Starts, Stops and Ripeness
Many mediations begin with the goal of getting to resolution that same day, and many do resolve in one session. Some do not and a second session may be appropriate.
One colleague confided in me that he believes that the first session of mediation is only about “getting to know you.” Some first sessions involve the attorneys “putting on a dog and pony show” for the other side or their clients (not my phrase – I heard someone admit this). Some use the first session to get the first demand from the other side. Some are simply unprepared to go forward and/or to pay for an extended session the first day.
There are also substantive reasons why the mediation may require more than one session. In some cases, more information needs to be obtained (e.g. a current real estate appraisal in a suit to partition real property) or exchanged (e.g. financial information to assist in the evaluation of a loan modification). In some cases, an event in the litigation itself needs to occur (e.g, an upcoming hearing on a motion for summary judgment or a deposition of a party or witness.)
Consequently, sometimes the timing is not right (or “ripe”) for resolution on that first day. So that no one has false expectations, the ripeness of the matter for mediation should be explored up front.
On the other hand, some first mediation sessions may need to occur even if not yet ripe. Certain pre-litigation mediations must occur – even if no one has an interest yet in settling – because of some contractual provision requiring the mediation (e.g certain real estate forms have a pre-mediation clause wherein the parties must seek/consent to mediation to preserve their right to obtain attorneys fees later in a law suit yet to be filed.) Some mediations are thrust into occurring because of some deadline imposed by a court to have the mediation done by a certain date.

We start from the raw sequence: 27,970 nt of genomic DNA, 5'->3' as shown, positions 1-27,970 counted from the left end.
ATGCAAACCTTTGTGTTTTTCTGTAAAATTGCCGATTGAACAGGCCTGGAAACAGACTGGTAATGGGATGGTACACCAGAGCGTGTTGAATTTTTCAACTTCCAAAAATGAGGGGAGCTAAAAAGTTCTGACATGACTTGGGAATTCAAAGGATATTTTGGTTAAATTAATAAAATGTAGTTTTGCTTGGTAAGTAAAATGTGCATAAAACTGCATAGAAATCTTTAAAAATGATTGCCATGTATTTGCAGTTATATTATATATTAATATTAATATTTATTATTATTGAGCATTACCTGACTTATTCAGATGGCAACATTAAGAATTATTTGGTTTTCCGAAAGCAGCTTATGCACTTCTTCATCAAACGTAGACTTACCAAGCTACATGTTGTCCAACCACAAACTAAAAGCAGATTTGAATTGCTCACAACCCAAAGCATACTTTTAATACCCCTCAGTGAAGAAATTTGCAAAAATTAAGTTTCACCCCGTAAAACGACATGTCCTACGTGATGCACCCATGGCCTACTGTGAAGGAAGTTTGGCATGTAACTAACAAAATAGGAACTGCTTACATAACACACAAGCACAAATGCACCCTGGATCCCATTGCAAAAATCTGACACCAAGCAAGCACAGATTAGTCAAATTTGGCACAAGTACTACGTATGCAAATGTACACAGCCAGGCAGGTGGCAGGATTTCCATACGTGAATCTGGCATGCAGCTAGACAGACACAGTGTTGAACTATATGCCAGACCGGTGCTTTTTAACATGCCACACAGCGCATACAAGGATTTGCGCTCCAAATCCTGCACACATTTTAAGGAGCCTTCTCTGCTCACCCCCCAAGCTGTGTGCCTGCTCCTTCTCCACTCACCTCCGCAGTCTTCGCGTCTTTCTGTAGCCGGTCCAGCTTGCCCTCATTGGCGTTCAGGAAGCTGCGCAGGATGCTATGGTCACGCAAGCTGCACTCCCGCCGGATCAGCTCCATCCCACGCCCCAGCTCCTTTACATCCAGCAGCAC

Whatever the reason for the timing of the first session, the goal of the mediator is to help the parties, whether by assisting to settle the dispute, by facilitating their need to have the mediation occur on the date set, or by assisting to have a conversation that may lead to settlement later, whether or not in a subsequent session.
Some first sessions can also complete the process of resolution if, for example, the negotiation is stalled because a litigant is wavering or hesitant to commit to the settlement. Approaching the issue with the question “is there a better time to get this done?” may yield the discussion that concludes with “no, there is no better time to do this, “waiting for another time will not change anything” or “there is nothing further to do.”
In that instance, it will be the mediator’s goal – of course keeping “self-determination” in mind – to help the litigant to move beyond his or her inertia to settle if that is what he or she is willing to do.